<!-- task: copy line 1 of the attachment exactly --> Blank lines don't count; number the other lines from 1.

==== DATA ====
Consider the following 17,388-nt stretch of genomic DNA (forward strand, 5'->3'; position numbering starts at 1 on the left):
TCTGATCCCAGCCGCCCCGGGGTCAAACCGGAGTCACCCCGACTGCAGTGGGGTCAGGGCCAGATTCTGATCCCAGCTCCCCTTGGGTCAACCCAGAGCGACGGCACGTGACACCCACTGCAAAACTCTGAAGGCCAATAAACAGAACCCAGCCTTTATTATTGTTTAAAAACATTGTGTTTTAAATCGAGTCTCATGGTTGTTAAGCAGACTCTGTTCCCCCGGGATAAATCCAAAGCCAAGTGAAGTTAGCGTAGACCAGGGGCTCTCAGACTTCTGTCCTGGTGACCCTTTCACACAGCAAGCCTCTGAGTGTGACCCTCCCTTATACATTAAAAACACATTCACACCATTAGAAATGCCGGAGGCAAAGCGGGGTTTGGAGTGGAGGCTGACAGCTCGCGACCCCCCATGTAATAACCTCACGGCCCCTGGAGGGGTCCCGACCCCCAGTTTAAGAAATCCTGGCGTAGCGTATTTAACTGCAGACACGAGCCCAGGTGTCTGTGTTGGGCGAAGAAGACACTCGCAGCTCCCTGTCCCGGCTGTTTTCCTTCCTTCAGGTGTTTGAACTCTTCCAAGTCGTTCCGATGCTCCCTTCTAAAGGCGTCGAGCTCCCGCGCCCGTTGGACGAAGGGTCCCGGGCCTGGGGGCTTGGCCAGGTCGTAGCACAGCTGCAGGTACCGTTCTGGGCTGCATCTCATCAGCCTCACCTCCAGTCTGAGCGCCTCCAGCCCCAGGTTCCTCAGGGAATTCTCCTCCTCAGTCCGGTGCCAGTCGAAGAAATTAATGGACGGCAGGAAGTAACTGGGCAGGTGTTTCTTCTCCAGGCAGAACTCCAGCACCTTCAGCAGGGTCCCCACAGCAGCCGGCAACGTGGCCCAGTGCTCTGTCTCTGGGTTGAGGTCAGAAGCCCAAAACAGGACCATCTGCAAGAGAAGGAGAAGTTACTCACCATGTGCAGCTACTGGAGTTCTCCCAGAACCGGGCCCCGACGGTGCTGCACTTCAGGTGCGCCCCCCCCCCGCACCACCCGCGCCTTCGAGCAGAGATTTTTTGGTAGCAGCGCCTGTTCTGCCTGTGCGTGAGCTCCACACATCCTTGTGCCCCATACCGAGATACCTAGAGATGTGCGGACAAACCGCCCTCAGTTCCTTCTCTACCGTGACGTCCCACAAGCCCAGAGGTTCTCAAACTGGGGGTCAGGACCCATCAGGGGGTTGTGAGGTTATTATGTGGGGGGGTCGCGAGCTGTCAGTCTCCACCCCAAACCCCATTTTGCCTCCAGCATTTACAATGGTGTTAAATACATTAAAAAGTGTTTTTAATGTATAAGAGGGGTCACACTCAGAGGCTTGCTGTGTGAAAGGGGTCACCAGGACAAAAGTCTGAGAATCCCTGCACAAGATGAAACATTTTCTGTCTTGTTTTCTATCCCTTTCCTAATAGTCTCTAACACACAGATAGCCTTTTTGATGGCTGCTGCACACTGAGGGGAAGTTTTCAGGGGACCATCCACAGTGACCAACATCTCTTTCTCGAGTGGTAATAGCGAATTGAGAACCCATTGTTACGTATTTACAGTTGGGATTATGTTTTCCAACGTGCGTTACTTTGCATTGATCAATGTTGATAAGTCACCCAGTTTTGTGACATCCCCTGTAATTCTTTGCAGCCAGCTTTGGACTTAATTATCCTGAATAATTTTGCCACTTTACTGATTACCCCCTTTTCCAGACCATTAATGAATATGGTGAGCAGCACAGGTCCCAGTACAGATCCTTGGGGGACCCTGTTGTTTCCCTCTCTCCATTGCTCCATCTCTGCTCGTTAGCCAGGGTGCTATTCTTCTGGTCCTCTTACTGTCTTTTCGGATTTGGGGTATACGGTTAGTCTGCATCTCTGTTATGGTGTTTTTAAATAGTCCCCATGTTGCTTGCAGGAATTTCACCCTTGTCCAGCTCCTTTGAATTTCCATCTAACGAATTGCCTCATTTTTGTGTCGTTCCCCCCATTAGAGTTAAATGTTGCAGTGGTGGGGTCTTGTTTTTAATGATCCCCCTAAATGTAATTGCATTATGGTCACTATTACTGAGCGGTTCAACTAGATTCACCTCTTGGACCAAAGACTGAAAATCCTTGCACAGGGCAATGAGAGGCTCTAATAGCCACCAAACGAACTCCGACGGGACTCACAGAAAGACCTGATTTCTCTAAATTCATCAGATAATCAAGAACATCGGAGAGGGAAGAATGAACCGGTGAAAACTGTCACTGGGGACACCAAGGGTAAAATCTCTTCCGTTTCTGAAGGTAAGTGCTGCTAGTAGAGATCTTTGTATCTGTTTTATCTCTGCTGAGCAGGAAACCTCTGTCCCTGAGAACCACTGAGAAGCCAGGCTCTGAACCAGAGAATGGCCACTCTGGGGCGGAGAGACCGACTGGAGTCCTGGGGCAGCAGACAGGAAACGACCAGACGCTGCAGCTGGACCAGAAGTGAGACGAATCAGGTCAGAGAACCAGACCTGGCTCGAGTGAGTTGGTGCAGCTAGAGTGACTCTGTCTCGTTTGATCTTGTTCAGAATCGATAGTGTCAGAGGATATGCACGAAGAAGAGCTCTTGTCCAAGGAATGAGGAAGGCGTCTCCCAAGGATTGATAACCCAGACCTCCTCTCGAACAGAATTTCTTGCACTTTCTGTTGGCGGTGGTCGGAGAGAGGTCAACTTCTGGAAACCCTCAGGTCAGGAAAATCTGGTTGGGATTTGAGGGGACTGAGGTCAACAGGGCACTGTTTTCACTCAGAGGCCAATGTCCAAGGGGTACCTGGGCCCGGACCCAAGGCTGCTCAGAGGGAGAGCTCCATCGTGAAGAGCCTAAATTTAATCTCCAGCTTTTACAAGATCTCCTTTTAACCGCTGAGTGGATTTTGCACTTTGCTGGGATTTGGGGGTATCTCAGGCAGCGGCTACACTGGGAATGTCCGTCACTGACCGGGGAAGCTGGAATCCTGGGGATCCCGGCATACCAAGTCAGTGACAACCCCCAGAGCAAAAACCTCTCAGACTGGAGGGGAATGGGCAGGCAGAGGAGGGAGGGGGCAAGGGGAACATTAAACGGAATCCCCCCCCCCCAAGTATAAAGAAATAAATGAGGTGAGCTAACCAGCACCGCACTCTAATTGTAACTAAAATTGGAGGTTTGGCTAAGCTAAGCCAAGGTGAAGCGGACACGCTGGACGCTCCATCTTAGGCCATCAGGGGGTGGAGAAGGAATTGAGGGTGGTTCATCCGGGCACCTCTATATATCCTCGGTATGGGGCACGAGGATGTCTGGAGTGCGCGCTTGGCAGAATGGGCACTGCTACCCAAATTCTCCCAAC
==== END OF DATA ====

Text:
Consider the following 17,388-nt stretch of genomic DNA (forward strand, 5'->3'; position numbering starts at 1 on the left):